July 6, 2001
President Bushs reach for autonomy over trade agreements is running into opposition in Congress.
Call it "fast track" or by the Bush Administrations term "trade promotion authority," the proposal is to restrict Congress to an up-or-down vote, without amendments, on a foreign trade treaty. The IBEW is a steadfast opponent of fast track because it limits the ability of Congress to include worker and environmental protections.
"Opposition is growing because more members of Congress recognize that our government negotiates trade agreements that exploit workers and abuse the environment," said IBEW International President Edwin D. Hill. "The canard that side agreements protect workers and the environment just doesnt fool as many people as it used to."
The White House has not had a battle on fast track authority since 1994, when the IBEW and other concerned groups succeeded in defeating it.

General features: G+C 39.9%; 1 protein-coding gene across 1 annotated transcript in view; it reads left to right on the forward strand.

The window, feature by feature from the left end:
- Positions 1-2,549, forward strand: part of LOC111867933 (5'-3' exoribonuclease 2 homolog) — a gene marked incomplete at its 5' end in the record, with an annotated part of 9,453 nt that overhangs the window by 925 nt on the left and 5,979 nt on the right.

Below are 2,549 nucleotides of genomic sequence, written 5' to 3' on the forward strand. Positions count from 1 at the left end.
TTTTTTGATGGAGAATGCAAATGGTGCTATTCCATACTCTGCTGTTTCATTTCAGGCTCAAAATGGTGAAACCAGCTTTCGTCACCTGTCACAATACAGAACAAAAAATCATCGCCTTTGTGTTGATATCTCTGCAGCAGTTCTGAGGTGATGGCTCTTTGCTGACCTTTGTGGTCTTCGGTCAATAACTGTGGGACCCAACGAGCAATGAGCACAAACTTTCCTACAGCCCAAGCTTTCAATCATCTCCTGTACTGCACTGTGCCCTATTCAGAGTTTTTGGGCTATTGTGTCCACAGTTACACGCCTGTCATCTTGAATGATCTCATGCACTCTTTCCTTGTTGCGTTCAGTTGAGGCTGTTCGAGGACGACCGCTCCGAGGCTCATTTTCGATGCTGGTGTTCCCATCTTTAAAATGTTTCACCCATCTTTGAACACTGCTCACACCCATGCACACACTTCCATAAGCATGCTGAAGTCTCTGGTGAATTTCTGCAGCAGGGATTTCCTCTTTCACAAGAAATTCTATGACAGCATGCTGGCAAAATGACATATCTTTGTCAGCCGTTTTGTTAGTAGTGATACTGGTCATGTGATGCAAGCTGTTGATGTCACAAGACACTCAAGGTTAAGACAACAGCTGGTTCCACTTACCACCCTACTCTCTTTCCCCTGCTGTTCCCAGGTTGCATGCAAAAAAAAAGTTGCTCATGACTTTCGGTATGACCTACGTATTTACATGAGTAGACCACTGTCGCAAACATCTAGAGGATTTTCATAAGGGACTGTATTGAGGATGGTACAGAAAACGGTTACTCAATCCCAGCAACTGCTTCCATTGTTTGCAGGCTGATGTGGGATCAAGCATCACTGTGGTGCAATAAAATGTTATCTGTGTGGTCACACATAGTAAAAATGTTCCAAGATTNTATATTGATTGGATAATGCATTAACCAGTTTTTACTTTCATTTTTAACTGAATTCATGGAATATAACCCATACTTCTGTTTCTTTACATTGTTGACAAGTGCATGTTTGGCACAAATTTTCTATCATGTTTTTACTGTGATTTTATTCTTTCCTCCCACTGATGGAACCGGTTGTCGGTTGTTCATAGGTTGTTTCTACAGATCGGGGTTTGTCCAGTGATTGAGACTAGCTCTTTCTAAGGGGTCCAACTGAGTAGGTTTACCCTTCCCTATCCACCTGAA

The Administrations current request for fast track authority does not mention labor rights, human rights or the environment as goals for trade negotiators. Consequently, Robert Matsui (D-California) and 24 other House Democrats warned Bush in a letter last week, "Indeed it is safe to say that Congress will not approve trade promotion authority unless we constructively deal with these issues on a bipartisan basis."
A report in Congressional Quarterly says Democratic supporters of the House bill are hard to find. Even moderate Republicans that had supported similar measures in the past are finding the current legislation increasingly distasteful.